"The irony is that one of the world's deadliest viruses may be useful in treating one of the deadliest of brain cancers," comments Yale's Anthony van den Pol, professor of neurosurgery, in a release.
This unlikely medical collaboration takes advantage of a fundamental weakness in cancerous tumors. Most cancer cells are unable to defend themselves with an immune response against viruses. This fact has caused researchers to test out the use of viruses in the fight against cancer. Of course, using viruses for medical purposes carries some inherent risk; viruses can potentially lead to dangerous infections in cancer patients.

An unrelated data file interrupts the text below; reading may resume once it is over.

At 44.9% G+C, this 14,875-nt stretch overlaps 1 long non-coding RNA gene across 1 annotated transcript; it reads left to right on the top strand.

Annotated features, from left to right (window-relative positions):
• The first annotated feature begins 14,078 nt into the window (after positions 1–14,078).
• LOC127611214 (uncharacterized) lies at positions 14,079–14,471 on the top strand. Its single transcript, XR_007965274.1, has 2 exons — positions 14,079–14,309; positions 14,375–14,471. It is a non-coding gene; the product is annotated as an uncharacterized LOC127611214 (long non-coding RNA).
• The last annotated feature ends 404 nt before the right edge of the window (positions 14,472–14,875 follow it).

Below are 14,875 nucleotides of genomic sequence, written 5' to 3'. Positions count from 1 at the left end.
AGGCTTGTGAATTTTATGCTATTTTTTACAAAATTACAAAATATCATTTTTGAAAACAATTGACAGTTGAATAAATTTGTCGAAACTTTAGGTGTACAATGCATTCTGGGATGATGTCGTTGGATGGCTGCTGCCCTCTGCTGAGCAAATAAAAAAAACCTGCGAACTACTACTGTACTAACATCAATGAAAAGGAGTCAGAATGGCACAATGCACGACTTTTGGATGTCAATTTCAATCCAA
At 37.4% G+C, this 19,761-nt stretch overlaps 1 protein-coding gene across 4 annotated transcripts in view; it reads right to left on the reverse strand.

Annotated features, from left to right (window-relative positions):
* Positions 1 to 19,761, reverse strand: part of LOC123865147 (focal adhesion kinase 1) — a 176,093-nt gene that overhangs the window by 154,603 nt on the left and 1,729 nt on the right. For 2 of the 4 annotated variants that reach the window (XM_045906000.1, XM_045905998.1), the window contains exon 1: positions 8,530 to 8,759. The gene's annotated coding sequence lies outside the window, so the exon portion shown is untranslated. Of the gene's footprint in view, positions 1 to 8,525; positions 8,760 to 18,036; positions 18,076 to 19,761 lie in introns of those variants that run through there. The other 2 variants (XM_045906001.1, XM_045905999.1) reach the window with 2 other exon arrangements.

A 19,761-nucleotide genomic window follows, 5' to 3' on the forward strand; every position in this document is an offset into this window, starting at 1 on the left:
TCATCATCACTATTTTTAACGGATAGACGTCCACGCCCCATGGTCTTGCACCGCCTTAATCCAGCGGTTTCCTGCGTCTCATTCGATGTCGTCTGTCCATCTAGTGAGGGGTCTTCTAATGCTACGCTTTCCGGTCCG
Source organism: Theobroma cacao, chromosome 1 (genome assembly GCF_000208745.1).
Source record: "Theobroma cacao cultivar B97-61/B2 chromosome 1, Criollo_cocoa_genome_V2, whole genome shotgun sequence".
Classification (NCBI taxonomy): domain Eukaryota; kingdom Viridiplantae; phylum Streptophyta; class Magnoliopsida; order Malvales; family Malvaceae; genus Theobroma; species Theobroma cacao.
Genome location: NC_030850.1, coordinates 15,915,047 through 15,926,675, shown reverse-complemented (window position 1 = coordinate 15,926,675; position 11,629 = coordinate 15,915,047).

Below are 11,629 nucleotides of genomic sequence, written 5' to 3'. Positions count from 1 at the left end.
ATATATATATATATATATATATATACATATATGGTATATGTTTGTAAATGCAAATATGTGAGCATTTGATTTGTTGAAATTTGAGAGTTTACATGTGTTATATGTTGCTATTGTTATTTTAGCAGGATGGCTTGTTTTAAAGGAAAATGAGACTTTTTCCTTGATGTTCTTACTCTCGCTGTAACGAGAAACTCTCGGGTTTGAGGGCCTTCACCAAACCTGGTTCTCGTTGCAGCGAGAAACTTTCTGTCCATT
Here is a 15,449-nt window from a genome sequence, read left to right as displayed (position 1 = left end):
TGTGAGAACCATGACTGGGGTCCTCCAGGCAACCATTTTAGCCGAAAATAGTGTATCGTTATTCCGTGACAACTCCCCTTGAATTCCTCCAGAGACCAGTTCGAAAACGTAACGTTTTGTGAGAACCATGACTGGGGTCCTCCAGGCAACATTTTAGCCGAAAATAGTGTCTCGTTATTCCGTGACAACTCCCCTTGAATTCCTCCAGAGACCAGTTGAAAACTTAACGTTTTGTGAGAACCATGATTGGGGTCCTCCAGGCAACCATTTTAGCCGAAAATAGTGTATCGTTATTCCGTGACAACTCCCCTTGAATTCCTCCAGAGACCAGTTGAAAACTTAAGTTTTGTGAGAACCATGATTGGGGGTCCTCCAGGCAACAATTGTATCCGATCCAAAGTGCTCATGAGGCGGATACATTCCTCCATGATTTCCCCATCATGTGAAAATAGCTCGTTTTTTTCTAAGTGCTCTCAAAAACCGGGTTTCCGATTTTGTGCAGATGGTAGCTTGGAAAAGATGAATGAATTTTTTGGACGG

So, in an effort to mitigate that risk, the team at Yale have been experimenting with producing and testing out chimeric viruses, or artificially created viruses created using a combination of genes from various viruses. Ideally, these chimeric viruses should be able to target and attack cancer cells without actually harming or infecting patients.